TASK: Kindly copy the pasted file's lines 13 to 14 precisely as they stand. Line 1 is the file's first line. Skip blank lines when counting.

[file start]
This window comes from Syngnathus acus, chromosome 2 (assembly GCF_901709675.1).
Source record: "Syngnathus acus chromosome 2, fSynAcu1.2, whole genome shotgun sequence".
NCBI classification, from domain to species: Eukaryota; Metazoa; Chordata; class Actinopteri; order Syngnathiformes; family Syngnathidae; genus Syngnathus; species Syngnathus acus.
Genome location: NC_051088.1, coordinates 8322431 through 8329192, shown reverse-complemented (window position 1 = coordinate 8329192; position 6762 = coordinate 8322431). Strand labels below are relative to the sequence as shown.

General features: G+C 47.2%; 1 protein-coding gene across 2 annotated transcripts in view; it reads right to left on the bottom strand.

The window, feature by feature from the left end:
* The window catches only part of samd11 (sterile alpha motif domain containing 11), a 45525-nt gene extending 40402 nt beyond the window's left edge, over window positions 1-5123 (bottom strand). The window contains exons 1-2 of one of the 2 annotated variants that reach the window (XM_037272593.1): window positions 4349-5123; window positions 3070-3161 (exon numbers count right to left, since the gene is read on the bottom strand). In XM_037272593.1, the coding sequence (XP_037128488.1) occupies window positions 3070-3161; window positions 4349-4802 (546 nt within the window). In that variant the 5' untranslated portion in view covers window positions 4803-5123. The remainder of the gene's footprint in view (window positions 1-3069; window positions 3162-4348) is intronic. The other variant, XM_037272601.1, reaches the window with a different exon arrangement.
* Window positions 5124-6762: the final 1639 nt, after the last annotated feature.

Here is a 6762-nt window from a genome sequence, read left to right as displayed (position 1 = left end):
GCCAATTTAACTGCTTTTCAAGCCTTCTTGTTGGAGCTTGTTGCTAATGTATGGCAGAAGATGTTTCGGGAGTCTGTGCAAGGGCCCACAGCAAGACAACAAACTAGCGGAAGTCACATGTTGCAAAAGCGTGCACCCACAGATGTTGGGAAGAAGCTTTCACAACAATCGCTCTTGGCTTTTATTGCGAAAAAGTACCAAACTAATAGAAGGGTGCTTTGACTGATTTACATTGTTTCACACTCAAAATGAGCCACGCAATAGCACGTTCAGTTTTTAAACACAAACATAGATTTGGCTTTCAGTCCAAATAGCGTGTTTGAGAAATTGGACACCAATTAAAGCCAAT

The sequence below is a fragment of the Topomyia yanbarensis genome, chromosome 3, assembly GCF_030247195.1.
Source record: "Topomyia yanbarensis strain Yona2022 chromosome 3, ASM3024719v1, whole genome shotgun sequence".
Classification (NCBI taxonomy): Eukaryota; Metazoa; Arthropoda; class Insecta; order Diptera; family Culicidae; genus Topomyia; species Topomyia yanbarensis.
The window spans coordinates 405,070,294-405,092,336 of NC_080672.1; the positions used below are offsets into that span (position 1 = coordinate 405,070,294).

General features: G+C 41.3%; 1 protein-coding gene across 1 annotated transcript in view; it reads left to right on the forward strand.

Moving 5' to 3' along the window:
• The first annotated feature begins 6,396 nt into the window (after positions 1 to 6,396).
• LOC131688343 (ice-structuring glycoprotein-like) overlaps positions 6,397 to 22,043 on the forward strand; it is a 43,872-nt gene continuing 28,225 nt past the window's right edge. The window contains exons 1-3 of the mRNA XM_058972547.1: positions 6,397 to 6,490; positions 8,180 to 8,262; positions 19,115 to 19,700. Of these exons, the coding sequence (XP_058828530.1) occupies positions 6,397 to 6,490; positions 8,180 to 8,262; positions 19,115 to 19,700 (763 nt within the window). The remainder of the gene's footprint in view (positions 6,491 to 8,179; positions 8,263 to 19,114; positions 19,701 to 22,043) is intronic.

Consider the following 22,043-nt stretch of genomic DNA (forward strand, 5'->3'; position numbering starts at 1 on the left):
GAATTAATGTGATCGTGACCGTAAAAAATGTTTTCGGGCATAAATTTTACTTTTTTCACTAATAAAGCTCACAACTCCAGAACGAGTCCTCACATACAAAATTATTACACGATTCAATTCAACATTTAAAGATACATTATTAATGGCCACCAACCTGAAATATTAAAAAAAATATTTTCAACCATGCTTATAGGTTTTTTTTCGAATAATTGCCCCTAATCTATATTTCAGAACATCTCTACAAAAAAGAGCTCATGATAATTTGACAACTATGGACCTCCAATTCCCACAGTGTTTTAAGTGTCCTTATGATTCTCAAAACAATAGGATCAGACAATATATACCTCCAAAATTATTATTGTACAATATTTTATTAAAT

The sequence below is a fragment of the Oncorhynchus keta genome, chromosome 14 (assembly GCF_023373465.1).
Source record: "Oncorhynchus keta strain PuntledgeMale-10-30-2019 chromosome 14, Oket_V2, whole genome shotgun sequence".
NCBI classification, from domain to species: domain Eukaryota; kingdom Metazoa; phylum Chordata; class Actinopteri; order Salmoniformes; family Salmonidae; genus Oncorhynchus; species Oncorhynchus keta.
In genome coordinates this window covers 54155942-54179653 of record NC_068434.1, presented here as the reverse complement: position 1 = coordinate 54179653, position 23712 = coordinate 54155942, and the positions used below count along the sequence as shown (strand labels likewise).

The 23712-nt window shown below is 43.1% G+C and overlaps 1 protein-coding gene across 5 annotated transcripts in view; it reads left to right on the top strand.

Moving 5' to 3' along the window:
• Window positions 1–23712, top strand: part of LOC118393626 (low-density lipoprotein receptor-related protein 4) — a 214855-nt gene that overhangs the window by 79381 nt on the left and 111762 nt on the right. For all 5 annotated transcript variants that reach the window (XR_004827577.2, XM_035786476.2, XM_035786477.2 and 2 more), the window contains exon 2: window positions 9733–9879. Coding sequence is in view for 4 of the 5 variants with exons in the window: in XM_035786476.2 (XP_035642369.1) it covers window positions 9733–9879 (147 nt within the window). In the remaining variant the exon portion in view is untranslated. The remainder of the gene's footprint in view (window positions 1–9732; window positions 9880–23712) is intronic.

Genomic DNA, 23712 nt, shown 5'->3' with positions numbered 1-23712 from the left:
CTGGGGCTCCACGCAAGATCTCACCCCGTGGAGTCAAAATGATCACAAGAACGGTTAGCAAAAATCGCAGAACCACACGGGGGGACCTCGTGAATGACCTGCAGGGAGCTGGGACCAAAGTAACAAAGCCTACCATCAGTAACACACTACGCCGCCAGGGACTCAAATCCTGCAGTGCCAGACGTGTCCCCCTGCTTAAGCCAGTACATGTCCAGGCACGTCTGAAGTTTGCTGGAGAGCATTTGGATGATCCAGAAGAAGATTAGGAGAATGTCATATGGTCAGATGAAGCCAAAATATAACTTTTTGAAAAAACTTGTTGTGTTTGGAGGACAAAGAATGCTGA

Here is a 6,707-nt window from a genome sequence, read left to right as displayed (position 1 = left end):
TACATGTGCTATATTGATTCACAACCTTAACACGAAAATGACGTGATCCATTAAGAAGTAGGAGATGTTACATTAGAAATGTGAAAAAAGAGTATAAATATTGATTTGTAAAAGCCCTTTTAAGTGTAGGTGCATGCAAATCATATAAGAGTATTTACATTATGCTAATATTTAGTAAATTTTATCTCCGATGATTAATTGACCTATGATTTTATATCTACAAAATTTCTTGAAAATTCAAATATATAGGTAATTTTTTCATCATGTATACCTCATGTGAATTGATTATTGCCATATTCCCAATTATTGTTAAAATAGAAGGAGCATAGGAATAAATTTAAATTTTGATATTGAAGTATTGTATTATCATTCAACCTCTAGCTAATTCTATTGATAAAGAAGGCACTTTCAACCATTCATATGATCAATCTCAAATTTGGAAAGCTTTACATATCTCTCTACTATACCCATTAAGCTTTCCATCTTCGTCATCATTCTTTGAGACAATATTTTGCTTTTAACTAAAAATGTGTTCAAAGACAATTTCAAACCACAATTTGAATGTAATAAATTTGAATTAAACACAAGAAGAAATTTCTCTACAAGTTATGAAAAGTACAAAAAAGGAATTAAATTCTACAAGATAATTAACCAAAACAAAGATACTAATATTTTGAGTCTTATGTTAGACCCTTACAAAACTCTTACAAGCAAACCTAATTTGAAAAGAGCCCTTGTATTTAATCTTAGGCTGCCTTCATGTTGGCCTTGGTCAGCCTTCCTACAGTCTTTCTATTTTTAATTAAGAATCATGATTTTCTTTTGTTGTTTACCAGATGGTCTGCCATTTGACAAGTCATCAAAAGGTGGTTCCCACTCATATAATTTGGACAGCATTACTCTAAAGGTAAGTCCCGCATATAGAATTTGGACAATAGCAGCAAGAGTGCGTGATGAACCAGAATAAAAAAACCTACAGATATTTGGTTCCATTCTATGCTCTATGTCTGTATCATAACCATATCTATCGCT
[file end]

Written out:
Classification (NCBI taxonomy): Eukaryota; Metazoa; Arthropoda; class Insecta; order Diptera; family Culicidae; genus Topomyia; species Topomyia yanbarensis.
The window spans coordinates 405,070,294-405,092,336 of NC_080672.1; the positions used below are offsets into that span (position 1 = coordinate 405,070,294).